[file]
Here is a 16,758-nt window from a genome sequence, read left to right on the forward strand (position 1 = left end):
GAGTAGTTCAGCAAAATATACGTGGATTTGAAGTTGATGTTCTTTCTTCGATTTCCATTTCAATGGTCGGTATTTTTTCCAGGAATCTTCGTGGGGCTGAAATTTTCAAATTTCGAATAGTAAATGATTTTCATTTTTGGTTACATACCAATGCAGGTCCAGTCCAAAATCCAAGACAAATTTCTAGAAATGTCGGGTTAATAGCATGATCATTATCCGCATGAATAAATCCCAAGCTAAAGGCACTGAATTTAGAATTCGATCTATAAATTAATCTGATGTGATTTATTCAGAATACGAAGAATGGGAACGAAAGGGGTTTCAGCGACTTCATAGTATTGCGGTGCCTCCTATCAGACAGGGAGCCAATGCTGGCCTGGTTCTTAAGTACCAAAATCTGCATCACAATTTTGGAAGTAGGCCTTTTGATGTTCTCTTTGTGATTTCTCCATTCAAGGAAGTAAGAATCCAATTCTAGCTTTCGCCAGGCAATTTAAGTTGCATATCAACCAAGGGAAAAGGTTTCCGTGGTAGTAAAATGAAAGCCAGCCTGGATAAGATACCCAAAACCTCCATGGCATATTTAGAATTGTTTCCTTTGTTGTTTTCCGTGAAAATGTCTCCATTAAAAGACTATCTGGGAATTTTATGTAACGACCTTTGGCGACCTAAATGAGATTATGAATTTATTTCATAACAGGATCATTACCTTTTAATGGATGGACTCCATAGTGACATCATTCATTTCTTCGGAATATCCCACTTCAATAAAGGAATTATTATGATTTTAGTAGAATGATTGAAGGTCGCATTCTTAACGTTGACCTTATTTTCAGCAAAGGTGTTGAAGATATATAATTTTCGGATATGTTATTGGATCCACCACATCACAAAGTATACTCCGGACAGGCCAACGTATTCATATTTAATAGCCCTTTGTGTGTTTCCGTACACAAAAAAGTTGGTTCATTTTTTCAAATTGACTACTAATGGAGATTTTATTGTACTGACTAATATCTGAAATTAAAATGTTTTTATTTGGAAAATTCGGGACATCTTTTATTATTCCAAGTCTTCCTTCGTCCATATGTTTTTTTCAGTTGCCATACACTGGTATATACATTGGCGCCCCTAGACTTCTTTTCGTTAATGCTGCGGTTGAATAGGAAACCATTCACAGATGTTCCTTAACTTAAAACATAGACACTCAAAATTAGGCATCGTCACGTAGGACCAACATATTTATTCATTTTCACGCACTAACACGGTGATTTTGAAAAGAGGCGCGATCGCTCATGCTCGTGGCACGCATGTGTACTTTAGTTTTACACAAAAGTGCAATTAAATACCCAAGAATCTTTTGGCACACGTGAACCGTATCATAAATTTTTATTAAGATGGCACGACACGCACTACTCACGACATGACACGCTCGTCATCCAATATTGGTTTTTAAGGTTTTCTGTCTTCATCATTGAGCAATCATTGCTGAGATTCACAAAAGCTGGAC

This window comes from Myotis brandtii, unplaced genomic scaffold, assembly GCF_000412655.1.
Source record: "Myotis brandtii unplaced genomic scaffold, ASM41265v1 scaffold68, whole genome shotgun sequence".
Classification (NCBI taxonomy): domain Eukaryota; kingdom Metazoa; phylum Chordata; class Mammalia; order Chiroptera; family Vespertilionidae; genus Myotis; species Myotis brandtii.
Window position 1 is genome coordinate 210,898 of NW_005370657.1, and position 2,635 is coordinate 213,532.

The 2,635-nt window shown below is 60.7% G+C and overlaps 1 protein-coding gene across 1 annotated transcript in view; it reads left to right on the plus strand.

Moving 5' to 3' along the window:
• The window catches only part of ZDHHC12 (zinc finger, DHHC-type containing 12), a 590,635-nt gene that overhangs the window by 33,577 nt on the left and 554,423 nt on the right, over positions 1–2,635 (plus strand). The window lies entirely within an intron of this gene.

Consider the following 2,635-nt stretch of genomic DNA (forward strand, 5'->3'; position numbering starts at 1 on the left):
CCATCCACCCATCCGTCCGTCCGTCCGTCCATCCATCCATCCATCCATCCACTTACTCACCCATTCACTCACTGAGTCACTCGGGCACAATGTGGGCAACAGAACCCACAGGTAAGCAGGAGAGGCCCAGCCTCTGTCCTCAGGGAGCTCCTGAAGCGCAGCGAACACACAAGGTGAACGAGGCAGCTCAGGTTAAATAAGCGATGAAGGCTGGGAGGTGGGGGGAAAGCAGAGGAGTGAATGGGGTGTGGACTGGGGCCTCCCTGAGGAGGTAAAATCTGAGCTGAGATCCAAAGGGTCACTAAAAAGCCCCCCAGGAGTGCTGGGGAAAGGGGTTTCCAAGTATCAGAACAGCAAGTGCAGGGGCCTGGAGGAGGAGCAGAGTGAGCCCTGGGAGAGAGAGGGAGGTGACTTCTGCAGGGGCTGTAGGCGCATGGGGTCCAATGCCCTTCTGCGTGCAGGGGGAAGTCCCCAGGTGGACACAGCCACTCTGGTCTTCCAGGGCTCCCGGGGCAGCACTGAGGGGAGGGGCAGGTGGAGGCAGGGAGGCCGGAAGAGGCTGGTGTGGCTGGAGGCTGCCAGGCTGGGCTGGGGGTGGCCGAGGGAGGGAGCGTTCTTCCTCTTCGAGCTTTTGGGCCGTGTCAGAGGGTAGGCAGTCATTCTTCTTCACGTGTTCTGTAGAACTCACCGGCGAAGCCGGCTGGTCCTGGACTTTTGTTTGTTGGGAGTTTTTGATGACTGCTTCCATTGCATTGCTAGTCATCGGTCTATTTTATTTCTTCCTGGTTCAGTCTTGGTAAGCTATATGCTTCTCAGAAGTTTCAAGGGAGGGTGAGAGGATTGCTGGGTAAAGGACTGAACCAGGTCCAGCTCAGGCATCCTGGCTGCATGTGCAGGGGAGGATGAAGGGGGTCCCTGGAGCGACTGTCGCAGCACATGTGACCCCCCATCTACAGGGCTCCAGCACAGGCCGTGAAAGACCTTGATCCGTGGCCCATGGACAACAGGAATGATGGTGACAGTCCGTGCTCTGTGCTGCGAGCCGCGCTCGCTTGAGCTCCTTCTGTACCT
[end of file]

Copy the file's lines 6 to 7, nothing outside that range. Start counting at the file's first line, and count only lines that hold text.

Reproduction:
Window position 1 is genome coordinate 210,898 of NW_005370657.1, and position 2,635 is coordinate 213,532.

The 2,635-nt window shown below is 60.7% G+C and overlaps 1 protein-coding gene across 1 annotated transcript in view; it reads left to right on the plus strand.